COVID-19: Previous respiratory disease and obesity as a risk factor
The data of the largest German cohort to date with a total of 50 Covid 19 sufferers from the Heinsberg district were evaluated. All patients suffered from severe courses and were treated in the RWTH Aachen University Hospital. Using this case group, the doctors at the university clinic created the characteristics of severe COVID-19 courses. It is striking that there are an above-average number of overweight people among those affected.
Physicians around Professor Dr. med. Michael Dreher, Director of the Clinic for Pneumology and Internal Intensive Care Medicine at RWTH Aachen University, analyzed a case group of 50 German Covid 19 patients from the Heinsberg district who were treated with severe courses at RWTH Aachen University. The researchers paid particular attention to the difference between courses with or without acute respiratory distress syndrome (ARDS). Obesity seems to be an important factor here. The results were recently presented in the "German Medical Journal".
Who were the patients?
The University Hospital Aachen is located near the severely affected district of Heinsberg. For this reason, in the early phase of the pandemic, many COVID-19 sufferers were treated with severe courses. A group of 50 patients was now evaluated to create a comparative representation of clinical characteristics of severe COVID-19 courses.
In the case group there were 24 infected people who had to be intubated (artificial respiration) and 26 affected people who could still breathe themselves but needed additional oxygen. All those affected in the case group were between 58 and 76 years old. The average age was 65 years.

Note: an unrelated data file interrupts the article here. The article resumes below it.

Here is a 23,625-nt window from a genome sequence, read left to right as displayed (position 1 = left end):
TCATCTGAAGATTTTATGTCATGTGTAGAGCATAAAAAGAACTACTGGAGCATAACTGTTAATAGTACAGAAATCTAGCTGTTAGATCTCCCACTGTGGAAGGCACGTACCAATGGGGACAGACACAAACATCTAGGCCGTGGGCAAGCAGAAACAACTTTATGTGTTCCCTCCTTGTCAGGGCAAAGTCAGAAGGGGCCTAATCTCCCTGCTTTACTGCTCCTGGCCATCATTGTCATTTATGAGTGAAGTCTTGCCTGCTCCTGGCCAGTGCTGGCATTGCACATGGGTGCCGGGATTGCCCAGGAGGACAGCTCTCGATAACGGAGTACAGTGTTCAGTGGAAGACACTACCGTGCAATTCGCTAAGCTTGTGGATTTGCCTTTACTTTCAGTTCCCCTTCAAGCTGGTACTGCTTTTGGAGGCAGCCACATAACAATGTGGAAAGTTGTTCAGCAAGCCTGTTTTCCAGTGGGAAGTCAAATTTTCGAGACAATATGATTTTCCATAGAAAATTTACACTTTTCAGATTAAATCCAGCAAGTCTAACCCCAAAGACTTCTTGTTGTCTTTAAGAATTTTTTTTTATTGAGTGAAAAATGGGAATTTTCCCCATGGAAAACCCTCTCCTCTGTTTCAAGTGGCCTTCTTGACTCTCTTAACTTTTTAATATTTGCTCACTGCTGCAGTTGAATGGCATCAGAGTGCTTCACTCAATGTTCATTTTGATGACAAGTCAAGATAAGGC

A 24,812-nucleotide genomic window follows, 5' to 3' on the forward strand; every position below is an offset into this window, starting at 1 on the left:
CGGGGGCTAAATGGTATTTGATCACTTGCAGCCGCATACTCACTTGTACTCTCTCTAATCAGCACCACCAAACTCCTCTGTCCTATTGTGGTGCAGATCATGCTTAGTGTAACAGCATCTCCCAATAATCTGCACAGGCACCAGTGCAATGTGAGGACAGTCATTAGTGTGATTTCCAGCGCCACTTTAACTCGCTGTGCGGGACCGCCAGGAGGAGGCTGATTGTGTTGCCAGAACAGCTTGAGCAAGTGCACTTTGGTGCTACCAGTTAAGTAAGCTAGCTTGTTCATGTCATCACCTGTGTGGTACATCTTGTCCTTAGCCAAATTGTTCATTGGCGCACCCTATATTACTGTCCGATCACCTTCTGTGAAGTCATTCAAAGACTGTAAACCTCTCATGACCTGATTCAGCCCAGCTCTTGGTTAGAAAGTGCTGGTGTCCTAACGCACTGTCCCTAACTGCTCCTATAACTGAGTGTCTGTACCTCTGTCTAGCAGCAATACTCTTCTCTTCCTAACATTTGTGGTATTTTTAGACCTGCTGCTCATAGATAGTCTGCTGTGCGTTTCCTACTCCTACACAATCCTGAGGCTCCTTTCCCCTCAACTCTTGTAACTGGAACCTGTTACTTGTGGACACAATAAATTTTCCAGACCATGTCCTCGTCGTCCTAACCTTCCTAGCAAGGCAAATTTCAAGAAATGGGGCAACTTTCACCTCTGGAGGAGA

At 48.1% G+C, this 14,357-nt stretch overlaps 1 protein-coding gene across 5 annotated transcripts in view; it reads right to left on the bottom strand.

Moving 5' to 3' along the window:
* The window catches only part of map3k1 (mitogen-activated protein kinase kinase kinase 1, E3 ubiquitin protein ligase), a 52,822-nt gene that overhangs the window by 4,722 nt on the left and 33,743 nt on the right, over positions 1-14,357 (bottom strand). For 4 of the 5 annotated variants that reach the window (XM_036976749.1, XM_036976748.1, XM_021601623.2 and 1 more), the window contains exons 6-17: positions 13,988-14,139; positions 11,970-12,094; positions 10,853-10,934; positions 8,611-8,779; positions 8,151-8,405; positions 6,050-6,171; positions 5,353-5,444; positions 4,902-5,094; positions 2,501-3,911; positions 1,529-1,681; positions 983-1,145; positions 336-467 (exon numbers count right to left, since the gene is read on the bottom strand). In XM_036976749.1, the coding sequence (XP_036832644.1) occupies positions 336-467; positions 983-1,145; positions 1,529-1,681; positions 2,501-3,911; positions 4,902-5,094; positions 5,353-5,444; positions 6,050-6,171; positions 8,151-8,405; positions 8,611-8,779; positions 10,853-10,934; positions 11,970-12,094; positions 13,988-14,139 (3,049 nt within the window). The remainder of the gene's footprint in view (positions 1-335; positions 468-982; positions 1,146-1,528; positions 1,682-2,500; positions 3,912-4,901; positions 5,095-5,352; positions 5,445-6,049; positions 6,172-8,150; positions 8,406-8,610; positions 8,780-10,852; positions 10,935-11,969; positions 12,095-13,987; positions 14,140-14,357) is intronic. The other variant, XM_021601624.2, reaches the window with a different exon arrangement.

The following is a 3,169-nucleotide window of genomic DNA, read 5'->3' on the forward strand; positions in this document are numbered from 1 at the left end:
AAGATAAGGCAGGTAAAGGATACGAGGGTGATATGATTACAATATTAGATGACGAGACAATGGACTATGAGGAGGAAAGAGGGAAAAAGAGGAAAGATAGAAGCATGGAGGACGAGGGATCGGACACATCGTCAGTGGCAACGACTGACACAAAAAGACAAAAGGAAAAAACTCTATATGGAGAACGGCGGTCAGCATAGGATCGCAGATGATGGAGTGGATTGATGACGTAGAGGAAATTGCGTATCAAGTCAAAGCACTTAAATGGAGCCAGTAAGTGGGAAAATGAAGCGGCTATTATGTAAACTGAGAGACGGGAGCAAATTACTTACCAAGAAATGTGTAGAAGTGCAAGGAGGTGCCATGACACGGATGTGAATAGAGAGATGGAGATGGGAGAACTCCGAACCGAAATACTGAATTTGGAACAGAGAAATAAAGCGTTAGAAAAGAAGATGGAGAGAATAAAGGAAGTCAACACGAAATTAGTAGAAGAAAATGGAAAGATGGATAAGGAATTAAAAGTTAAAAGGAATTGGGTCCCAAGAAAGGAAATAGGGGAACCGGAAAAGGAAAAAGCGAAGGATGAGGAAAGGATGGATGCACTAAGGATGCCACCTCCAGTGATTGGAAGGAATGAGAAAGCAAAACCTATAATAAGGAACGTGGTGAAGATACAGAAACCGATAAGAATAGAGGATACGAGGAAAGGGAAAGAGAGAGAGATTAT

Characteristics of the course of the disease
The COVID-19 sufferers were admitted to the university hospital on average four days after the onset of symptoms. When analyzing the cases of illness, the doctors tried to identify which factors lead to the fact that those affected develop an acute respiratory distress syndrome and need artificial ventilation. Two characteristics emerged particularly clearly.
Respiratory pre-existing conditions and obesity
On the one hand, those who developed pre-respiratory diseases predominantly developed ARDS. 58 percent of those with ARDS suffered from respiratory diseases in advance. In the group without ARDS, only 42 percent had previous respiratory disease.
The presence of obesity and obesity seems to be more clearly related to the development of acute respiratory distress syndrome. 83 percent of those with ARDS were overweight or obese, whereas only 42 percent in the group without ARDS had an increased body mass index (BMI).
Viral load and death rates were the same in both groups
There was no difference in viral load between the two groups. The amount of viruses present does not seem to be a reliable factor in whether an ARDS develops or not. In the ARDS group, three people died of multiple organ failure. But also in the group without ARDS, four patients died of respiratory failure (lung weakness).
What conclusion does the study suggest?
Although the study does not provide definitive evidence, the data suggest that the risk of ARDS in COVID-19 disease increases if the patient has a pre-existing respiratory disease and / or overweight or obesity. The extent of the viral load seems to play a subordinate role in this context. The University Hospital RWTH Aachen points out that only patients with severe symptoms were examined. Therefore, the results cannot be transferred to mild courses of the infection. (vb)
Author and source information
This text corresponds to the requirements of the medical literature, medical guidelines and current studies and has been checked by medical doctors.
Graduate editor (FH) Volker Blasek
- University Hospital Aachen: Largest cohort in Germany to date: characteristics of 50 Covid-19 patients at University Hospital RWTH Aachen (published: April 6th, 2020), ukaachen.de
- Dreher, Michael; Kersten, Alexander; Bickenbach, Johannes; u.a .: Characteristics of 50 hospitalized COVID-19 patients with and without ARDS; in: Deutsches Ärzteblatt, 2020, aerzteblatt.de